Apart from body and sensor, cameras can and do differ across a variety of features. For example, the A99 II has an electronic viewfinder (2400k dots), while the T5 has an optical one. Both systems have their advantages, with the electronic viewfinder making it possible to project supplementary shooting information into the framing view, whereas the optical viewfinder offers lag-free viewing and a very clear framing image. The viewfinder in the A99 II offers a wider field of view (100%) than the one in the T5 (95%), so that a larger proportion of the captured image is visible in the finder. In addition, the viewfinder of the A99 II has a higher magnification (0.78x vs 0.50x), so that the size of the image transmitted appears closer to the size seen with the naked human eye. The table below summarizes some of the other core capabilities of the Canon T5 and Sony A99 II in connection with corresponding information for a sample of similar cameras.

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Core Features
  Camera
Model
Viewfinder
(Type or
000 dots)
Control
Panel
(yes/no)
LCD
Size
(inch)
LCD
Resolution
(000 dots)
LCD
Attach-
ment
Touch
Screen
(yes/no)
Mech
Shutter
Speed
Shutter
Flaps
(1/sec)
Built-in
Flash
(yes/no)
Built-in
Image
Stab
 
Canon T5optical n 3.0 460 fixed n 1/4000s 3.0 Y n
 
Sony A99 II2400 Y 3.0 1229 full-flex n 1/8000s 12.0 n Y
 
Canon T100optical n 2.7 230 fixed n 1/4000s 3.0 Y n
 
Canon T6optical n 3.0 920 fixed n 1/4000s 3.0 Y n
 
Canon 5DS Roptical Y 3.2 1040 fixed n 1/8000s 5.0 n n
 
Canon T6ioptical n 3.0 1040 swivel Y 1/4000s 5.0 Y n
 
Canon T6soptical Y 3.0 1040 swivel Y 1/4000s 5.0 Y n
 
Canon SL1optical n 3.0 1040 fixed Y 1/4000s 4.9 Y n
 
Canon T5ioptical n 3.0 1040 swivel Y 1/4000s 5.0 Y n
 
Canon T4ioptical n 3.0 1040 swivel Y 1/4000s 5.0 Y n
 
Canon T3optical n 2.7 230 fixed n 1/4000s 3.0 Y n
 
Canon T3ioptical n 3.0 1040 swivel n 1/4000s 3.7 Y n
 
Canon T2ioptical n 3.0 1040 fixed n 1/4000s 3.7 Y n
 
Nikon D850optical Y 3.2 2359 tilting Y 1/8000s 9.0 n n
 
Sony A7R II2400 n 3.0 1229 tilting n 1/8000s 5.0 n Y
 
Sony A7S II2400 n 3.0 1229 tilting n 1/8000s 5.0 n Y
 
Sony A992359 Y 3.0 1229 full-flex n 1/8000s 6.0 n Y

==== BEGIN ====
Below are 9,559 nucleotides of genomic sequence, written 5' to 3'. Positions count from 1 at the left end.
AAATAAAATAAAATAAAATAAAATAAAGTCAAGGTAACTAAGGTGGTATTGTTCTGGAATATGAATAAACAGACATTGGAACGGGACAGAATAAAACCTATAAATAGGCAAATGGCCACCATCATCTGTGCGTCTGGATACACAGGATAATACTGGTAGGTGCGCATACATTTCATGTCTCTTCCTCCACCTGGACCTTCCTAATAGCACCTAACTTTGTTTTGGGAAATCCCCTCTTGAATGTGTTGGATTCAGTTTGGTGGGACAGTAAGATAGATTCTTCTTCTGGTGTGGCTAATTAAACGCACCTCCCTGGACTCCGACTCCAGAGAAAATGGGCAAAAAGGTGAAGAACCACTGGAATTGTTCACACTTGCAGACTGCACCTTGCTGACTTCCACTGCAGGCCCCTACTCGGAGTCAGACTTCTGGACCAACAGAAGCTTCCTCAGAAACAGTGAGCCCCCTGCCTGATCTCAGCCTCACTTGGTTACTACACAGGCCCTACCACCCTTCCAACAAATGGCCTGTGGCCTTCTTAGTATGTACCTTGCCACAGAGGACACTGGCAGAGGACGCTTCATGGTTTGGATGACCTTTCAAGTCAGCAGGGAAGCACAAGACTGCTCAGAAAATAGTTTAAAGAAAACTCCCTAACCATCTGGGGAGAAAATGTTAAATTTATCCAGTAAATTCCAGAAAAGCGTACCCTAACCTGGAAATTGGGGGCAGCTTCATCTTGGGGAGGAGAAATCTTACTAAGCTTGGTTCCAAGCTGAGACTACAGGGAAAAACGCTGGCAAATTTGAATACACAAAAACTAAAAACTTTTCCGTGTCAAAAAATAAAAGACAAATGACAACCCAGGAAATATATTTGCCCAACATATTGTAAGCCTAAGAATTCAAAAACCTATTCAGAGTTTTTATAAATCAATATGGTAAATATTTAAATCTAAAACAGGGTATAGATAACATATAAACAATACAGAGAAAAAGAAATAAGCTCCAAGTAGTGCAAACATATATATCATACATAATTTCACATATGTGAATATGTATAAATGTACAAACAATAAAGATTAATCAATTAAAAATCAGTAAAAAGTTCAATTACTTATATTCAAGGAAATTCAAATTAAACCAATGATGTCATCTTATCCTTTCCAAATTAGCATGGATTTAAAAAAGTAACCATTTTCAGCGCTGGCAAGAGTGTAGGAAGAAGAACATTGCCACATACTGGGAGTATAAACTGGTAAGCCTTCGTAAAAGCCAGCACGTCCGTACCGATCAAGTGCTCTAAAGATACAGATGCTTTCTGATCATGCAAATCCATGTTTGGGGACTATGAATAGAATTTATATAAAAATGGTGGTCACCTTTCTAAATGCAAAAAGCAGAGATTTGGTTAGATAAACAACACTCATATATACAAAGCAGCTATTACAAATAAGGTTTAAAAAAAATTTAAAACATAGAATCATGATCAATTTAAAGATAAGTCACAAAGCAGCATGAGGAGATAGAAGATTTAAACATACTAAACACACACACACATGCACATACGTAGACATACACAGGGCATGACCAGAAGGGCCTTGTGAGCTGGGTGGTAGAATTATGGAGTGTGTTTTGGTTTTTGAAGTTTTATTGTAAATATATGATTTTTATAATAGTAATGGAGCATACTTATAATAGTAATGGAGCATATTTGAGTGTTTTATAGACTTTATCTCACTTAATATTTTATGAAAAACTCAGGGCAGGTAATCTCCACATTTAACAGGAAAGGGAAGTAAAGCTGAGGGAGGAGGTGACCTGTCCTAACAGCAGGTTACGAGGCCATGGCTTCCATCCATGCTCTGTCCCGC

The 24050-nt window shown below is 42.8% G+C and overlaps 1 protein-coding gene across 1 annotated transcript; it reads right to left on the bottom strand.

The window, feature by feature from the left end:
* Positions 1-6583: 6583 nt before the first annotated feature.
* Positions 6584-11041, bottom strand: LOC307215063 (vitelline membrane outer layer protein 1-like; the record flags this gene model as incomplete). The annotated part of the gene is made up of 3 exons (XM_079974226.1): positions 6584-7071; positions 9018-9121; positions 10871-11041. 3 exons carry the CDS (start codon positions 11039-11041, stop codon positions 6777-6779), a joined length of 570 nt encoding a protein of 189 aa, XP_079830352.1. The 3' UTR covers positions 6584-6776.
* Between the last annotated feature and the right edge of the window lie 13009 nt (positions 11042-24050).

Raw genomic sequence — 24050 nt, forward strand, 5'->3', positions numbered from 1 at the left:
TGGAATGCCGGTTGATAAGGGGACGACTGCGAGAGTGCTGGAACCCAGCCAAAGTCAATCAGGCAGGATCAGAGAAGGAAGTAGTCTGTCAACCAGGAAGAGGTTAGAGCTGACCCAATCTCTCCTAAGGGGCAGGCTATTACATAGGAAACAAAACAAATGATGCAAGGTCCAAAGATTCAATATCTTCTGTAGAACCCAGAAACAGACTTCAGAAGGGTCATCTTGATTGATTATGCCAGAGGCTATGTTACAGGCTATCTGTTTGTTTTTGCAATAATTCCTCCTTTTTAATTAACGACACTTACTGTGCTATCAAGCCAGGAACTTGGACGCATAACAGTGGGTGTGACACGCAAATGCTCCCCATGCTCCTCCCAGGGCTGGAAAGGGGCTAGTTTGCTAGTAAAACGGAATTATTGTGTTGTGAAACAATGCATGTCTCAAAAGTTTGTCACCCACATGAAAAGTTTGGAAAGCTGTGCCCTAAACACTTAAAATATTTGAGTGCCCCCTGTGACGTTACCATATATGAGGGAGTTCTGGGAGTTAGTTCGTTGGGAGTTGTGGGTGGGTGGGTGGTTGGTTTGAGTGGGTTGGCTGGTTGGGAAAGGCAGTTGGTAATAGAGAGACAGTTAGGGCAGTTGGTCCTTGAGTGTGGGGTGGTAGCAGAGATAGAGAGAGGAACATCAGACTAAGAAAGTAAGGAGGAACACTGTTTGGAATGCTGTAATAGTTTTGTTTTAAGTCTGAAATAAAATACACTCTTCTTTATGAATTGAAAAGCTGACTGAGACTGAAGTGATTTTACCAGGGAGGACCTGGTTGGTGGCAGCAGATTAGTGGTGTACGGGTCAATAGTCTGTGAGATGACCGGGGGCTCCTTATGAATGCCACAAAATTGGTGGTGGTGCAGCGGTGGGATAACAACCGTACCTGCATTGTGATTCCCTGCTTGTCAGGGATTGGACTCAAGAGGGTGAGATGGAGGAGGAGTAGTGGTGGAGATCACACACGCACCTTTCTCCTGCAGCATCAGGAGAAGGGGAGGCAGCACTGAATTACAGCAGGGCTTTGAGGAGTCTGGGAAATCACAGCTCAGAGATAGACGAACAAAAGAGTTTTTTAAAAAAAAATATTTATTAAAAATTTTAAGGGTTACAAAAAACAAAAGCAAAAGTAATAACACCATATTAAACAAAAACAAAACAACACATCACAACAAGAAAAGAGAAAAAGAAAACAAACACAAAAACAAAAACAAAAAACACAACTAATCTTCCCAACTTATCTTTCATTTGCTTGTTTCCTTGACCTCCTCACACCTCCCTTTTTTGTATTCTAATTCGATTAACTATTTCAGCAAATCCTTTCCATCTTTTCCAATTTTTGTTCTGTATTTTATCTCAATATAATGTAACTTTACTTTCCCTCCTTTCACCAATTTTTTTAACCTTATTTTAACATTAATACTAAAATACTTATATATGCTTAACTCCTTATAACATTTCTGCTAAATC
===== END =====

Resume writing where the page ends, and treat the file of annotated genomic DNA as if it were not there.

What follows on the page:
One difference between the cameras concerns the presence of an on-board flash. The T5 has one, while the A99 II does not. While the built-in flash of the T5 is not very powerful, it can at times be useful as a fill-in light.

The A99 II has an articulated screen that can be turned to be front-facing. This characteristic will be appreciated by vloggers and photographers who are interested in taking selfies. In contrast, the T5 does not have a selfie-screen.

The T5 writes its imaging data to SDXC cards, while the A99 II uses SDXC or Memory Stick PRO Duo cards. The A99 II features dual card slots, which can be very useful in case a memory card fails. In contrast, the T5 only has one slot. The A99 II supports UHS-I cards (Ultra High Speed data transfer of up to 104 MB/s), while the T5 cannot take advantage of Ultra High Speed SD cards.

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Connectivity comparison

For some imaging applications, the extent to which a camera can communicate with its environment can be an important aspect in the camera decision process. The table below provides an overview of the connectivity of the Canon EOS Rebel T5 and Sony Alpha ALT-A99 II and, in particular, the interfaces the cameras (and selected comparators) provide for accessory control and data transfer.

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Input-Output Connections
  Camera
Model
Hotshoe
Port
Internal
Microphone
Internal
Speaker
Microphone
Port
Headphone
Port
HDMI
Port
USB
Port
WiFi
Support
NFC
Support
Bluetooth
Support
 
Canon T5Ymonomono--mini2.0---
 
Sony A99 IIYstereomonoYYmicro2.0YYY
 
Canon T100Ymonomono--mini2.0YY-
 
Canon T6Ymonomono--mini2.0YY-
 
Canon 5DS RYmonomonoY-mini3.0---
 
Canon T6iYstereomonoY-mini2.0YY-
 
Canon T6sYstereomonoY-mini2.0YY-
 
Canon SL1YmonomonoY-mini2.0---
 
Canon T5iYstereomonoY-mini2.0---
 
Canon T4iYstereomonoY-mini2.0---
 
Canon T3Ystereomono--mini2.0---
 
Canon T3iYmonomonoY-mini2.0---
 
Canon T2iYstereo-Y-mini2.0---
 
Nikon D850YstereomonoYYmini3.0YYY
 
Sony A7R IIYstereomonoYYmicro2.0YY-
 
Sony A7S IIYstereomonoYYmicro2.0YY-
 
Sony A99YstereomonoYYmini2.0---

It is notable that the A99 II offers wifi support, which can be a very convenient means to transfer image data to an off-camera location. In contrast, the T5 does not provide wifi capability.

Studio photographers will appreciate that the Sony A99 II (unlike the T5) features a PC Sync socket, so that professional strobe lights can be controlled by the camera.

The A99 II is a recent model that features in the current product line-up of Sony. In contrast, the T5 has been discontinued (but can be found pre-owned on eBay). As a replacement in the same line of cameras, the T5 was succeeded by the Canon T6. Further information on the two cameras (e.g. user guides, manuals), as well as related accessories, can be found on the official Canon and Sony websites.

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Review summary

So what conclusions can be drawn? Is the Canon T5 better than the Sony A99 II or vice versa? A synthesis of the relative strong points of each of the models is listed below.